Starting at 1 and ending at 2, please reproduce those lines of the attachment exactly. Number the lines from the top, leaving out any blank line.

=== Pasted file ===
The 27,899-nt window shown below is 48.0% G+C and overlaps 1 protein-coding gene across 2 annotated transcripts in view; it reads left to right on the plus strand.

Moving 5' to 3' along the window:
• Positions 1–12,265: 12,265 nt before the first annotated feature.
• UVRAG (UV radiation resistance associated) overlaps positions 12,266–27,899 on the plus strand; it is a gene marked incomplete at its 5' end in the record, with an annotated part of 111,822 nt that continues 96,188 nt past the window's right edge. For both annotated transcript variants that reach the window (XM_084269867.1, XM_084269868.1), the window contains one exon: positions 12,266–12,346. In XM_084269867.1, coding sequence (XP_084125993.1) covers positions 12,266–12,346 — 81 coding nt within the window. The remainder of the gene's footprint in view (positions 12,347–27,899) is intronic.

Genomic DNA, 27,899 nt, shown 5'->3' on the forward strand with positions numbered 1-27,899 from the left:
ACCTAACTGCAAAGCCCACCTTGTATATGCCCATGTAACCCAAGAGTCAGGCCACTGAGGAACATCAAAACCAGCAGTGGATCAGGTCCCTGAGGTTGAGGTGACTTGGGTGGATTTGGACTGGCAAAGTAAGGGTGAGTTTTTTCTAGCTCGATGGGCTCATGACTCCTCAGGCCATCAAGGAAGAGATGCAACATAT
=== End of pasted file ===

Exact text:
The 27,899-nt window shown below is 48.0% G+C and overlaps 1 protein-coding gene across 2 annotated transcripts in view; it reads left to right on the plus strand.

Moving 5' to 3' along the window: